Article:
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Thursday, April 26, 2012

Church of the Spilled Blood

As I mentioned in my earlier blog, the Church of the Spilled Blood is by no means the largest, most beautiful, or most historically or religiously significant church in SP, but I'd guess that it IS one of the most photographed.  That's probably based on a couple of factors.  One is location; it's right between Nevsky Prospekt and the Winter Palace and easily visible down one of the main canals.  You'd have to be blind to miss it.  Two, it is this amazing confection of Orthodox gingerbread, vibrant colors, and imperial symbolism and aspirations, all in this compact and immediate package (unlike the scope and grandeur of St. Isaac's or the grandiosness of Kazan Cathedral).  Three, you can even feel virtuously historical while taking photos, since the whole reason for the church's existence is to commemorate and inspire prayers for the "spilled blood" of Czar Alexander II.  I mean, it's a tourist trifecta!

So here is Jaime's homage to the Church of the Spilled Blood.  Really wonderful photos!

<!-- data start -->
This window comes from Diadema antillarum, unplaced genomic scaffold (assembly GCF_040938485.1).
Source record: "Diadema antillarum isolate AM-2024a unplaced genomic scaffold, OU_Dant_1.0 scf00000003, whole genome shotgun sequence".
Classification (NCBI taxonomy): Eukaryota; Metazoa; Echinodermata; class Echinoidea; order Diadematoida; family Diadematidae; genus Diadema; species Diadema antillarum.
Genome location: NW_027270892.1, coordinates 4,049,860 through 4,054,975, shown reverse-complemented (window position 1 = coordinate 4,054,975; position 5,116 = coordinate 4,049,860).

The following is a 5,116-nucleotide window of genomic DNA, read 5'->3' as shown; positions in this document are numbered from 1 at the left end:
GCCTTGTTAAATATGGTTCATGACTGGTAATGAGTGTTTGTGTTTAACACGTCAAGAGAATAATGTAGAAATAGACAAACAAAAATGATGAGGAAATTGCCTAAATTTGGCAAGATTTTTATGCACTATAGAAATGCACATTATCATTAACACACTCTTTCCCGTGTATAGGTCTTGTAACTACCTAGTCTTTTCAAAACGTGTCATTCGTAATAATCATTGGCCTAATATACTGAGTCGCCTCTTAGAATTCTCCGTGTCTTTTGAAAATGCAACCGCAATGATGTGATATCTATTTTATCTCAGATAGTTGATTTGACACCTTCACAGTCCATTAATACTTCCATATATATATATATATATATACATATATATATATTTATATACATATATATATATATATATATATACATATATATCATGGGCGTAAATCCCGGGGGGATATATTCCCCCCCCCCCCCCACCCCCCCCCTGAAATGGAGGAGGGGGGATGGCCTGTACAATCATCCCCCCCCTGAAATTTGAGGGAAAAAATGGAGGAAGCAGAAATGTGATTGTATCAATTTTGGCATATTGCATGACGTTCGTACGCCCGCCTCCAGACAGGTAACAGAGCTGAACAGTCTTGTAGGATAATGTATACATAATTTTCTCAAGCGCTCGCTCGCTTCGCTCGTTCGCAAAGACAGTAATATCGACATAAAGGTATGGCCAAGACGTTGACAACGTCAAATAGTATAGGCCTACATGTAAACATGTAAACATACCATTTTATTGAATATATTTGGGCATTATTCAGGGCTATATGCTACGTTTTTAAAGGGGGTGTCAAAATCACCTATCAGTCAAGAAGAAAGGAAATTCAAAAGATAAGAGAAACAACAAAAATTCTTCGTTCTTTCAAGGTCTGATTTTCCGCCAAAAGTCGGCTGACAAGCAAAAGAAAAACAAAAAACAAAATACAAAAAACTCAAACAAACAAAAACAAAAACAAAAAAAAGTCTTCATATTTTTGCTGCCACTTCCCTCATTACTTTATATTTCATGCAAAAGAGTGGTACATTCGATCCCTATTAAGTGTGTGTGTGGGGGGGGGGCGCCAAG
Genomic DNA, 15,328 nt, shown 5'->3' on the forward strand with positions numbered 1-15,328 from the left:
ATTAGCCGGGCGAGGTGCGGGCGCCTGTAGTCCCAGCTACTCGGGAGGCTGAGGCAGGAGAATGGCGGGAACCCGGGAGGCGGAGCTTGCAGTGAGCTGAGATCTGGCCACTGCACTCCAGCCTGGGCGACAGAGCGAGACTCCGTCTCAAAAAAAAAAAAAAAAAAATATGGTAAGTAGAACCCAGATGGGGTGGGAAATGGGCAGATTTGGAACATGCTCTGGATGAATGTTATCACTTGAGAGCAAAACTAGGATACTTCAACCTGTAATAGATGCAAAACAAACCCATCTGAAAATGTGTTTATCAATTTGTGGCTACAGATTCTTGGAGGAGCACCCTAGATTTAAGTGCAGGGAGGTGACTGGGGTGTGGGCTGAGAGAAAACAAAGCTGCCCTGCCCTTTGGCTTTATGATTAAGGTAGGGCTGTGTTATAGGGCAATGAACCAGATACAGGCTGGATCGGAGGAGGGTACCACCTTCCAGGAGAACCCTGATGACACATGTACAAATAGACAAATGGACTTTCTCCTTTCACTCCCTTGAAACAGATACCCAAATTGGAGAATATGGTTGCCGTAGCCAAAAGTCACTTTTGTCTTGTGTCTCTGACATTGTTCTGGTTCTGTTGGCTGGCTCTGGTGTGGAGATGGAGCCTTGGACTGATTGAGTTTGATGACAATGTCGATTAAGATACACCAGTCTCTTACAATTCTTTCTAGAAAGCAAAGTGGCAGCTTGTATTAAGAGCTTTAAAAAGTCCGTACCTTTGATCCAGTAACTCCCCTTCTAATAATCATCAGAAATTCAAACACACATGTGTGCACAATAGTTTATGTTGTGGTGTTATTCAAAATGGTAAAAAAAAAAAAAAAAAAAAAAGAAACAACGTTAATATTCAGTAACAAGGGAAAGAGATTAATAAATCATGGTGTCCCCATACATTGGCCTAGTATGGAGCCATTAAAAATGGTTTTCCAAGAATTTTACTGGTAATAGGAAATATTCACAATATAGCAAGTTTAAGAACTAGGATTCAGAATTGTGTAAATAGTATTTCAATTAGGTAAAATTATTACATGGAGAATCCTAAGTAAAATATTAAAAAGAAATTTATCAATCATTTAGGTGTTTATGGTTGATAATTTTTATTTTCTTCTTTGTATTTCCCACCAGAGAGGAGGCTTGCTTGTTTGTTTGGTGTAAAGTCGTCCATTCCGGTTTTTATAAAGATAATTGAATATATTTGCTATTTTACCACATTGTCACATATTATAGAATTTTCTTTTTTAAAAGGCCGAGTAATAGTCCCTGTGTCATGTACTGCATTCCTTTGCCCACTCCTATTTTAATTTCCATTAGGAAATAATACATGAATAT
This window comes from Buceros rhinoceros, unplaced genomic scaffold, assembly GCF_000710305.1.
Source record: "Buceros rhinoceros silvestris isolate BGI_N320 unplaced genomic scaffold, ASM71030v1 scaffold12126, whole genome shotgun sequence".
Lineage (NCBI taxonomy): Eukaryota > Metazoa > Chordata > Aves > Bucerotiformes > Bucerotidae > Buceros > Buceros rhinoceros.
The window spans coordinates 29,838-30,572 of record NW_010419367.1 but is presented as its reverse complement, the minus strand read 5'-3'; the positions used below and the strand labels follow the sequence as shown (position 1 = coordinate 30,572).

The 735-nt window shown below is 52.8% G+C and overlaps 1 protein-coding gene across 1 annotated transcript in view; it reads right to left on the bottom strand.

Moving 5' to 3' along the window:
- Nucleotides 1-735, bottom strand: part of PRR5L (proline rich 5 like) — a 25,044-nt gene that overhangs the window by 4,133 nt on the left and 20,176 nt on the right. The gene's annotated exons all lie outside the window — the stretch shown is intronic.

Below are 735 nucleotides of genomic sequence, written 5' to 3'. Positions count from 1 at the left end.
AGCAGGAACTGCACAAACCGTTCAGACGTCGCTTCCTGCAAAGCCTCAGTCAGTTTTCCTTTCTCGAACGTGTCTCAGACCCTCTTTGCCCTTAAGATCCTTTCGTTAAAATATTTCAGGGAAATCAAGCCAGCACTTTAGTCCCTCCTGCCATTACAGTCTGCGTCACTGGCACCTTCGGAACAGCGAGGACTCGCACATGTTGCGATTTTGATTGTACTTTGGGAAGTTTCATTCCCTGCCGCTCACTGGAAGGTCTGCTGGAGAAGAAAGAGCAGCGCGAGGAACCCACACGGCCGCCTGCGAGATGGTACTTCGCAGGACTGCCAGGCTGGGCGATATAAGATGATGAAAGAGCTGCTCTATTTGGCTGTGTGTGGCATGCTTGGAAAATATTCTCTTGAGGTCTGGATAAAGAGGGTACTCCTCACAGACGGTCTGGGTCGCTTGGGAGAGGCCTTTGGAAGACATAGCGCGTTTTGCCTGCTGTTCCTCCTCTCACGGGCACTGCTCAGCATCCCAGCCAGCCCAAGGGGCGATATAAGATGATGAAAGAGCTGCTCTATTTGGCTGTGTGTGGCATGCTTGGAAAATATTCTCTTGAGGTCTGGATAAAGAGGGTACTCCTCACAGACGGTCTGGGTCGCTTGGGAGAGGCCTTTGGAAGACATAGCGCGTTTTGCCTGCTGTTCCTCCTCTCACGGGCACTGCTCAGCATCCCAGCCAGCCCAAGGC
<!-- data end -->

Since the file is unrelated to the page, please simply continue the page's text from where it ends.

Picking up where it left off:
I couldn't decide which of these photos I liked best.  The top one gives a better sense of the colors, while the bottom one is more suggestive of the ambiance.  Besides, I like the glowing dome on the bottom!

One of the great things about the church is that you can easily walk all the way around it, so here are some close-ups of our circumnavigation.

The mosaics and other decorations above the doors outside were striking.

One of the things I've always found both beautiful and exotic ever since I first saw them in Alaska as a kid are the "onion domes" on the Orthodox church towers.  Here they're covered with colored, geometric decorations.

 (Yes, I know this picture is ostensibly underexposed, 
poorly lit, whatever, but I actually prefer it for its atmospherics.)

I particularly had to giggle at the prominent display of Romanoff eagles everywhere, but given the church's origins, it makes a twisted sort of sense.

Across the street, next to the little market that's developed there, is this interesting, much more understated building.  I was wondering if it was the church's baptistry, but since the gates were locked whenever we went by, I didn't go check it out in more detail.  One of its aspects that really struck me was the shape of the building itself and its tower; you can see the latter better in the second picture.

On a somewhat tangential note, you should see what Blogger tries to substitute for grandiose, Romanoff, and baptistry.  Is it required that we be illiterate to blog?!

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